A partial government shutdown starting tonight is now looking like a certainty.
Twelve hours before spending authority lapses for all but essential federal operations, there is no sign that either side is willing to contemplate any concessions.
The only viable path to avert the shutdown is under the control of Speaker John A. Boehner, although this morning he gave no hint he was interested in pursuing it. "The House has done its work," the Ohio Republican declared on the floor in reference to the continuing resolution that his unified Republican troops pushed through early Sunday. It would maintain sequester-level funding of all federal operations for a dozen weeks, delay the health law for a year and repeal a tax on medical devices.
The Senate will convene at 2 p.m., and all indications are that by this evening, the Democrats will be able to use their majority muscle to delete the Obamacare and medical device riders before sending the bill back once more to the House. There are no indications that Texan Ted Cruz or other conservative Republicans will try to prevent that from happening, knowing that delaying beyond midnight would shift responsibility for a shutdown onto them.
Even before the paperwork arrives from the Senate, though, Boehner would be able to get almost all the Democrats and several dozen Republicans to vote for a straightforward extension of existing spending levels — so long as it lasted only until the middle of October, which would align the appropriations battle with the deadline for raising the debt ceiling. The Senate can be counted on to quickly clear such a clean, short-term CR, which would then set the table for a climactic round of negotiations in search of deal that would bring both halves of the budget battle to a coordinated end.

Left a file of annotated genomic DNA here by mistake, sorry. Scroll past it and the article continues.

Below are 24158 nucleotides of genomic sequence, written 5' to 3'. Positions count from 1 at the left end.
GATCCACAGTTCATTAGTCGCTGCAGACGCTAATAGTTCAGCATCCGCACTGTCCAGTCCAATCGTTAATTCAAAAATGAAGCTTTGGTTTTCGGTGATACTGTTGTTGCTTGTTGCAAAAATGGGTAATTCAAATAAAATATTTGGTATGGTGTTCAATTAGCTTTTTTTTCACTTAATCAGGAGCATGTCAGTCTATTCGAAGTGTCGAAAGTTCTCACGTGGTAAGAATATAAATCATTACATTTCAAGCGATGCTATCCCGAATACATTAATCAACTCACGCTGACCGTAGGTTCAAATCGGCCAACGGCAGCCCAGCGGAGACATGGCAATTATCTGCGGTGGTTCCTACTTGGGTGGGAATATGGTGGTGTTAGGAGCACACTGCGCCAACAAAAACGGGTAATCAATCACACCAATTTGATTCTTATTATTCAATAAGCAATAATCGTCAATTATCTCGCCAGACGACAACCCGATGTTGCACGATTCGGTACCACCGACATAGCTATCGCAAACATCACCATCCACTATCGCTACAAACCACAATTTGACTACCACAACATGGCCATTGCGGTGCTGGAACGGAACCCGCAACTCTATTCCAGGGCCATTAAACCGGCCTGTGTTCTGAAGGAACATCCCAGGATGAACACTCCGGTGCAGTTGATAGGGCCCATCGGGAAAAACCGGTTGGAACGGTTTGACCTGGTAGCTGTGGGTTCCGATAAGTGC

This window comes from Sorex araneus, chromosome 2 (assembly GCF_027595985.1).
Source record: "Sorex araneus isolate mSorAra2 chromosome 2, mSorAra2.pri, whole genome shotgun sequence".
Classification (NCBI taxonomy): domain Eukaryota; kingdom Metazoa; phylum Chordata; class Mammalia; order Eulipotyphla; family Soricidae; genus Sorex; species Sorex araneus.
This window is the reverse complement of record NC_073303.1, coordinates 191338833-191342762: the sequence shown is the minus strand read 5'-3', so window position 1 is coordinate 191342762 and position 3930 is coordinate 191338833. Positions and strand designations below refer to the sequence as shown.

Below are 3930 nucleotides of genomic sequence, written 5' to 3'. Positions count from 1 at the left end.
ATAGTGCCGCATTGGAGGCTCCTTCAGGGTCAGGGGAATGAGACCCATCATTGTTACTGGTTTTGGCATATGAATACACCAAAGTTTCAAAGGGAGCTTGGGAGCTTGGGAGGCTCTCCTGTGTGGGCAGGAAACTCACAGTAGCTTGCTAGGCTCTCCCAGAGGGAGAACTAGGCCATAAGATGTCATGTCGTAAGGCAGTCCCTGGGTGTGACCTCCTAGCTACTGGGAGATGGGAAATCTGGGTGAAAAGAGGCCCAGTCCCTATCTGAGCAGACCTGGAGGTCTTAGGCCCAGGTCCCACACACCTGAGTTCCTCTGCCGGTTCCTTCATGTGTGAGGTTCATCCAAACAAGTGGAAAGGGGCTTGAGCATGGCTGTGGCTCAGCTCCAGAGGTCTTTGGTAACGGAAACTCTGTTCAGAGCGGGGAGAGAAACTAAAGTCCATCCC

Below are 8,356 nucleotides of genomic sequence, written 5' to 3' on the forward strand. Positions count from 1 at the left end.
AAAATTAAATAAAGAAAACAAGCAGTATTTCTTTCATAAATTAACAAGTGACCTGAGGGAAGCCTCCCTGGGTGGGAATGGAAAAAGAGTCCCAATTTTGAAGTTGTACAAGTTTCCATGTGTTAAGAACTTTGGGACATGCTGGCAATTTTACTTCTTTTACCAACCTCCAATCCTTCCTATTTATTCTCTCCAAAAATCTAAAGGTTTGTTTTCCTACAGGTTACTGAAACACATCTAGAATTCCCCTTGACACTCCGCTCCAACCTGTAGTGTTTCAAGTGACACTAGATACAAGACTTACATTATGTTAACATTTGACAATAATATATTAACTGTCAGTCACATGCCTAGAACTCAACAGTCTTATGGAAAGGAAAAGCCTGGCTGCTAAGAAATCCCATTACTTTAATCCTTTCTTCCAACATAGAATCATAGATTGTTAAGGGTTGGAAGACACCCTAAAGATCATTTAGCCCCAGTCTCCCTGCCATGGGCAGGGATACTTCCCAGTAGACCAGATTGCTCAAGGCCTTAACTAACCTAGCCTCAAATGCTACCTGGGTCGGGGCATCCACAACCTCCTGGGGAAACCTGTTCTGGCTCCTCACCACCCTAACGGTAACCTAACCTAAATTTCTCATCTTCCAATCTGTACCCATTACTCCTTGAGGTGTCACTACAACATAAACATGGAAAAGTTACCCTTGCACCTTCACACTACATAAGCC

For that scenario to play out, though, Boehner would need to conclude, at the last possible hour, that he can survive the outrage that would spill forth from the hard-line conservatives who dominate his caucus. He would have to persuade them that shouldering most of the blame for a shutdown in the immediate aftermath would weaken their long-term ability to gain any budget concessions or restrictions on implementation of the health law.
A more likely alternative is that, even if Boehner decides to risk assembling a bipartisan majority for a clean short-term CR, he will wait until the shutdown has been in effect for a few days. He would be calculating that the impact on federal services, the paychecks of 800,000 government workers and investor confidence is worth the potential payoff to him: Persuading the conservative hard-liners that the political stovetop they’ve just insisted on touching really was as hot as the leadership predicted it was, and that the fight they are spoiling for is better waged in conjunction with the debt debate.
The degree to which the tea party caucus seems determined to make tonight their symbolic last stand is undeniably high, however. The climatic House GOP caucus on Saturday, when the group last decided to stick with anti-Obamacare provisions knowing they would not survive the Senate, was punctuated with a cry of “Let’s roll!” from John Culberson of Texas — who later said he was alluding to the cry of United 93 passenger Todd Beamer.
The allusion was apt: The passengers who took over that plane on Sept. 11 expected to die, but concluded their heroic self-sacrifice was worth it to save big-time harm to the country.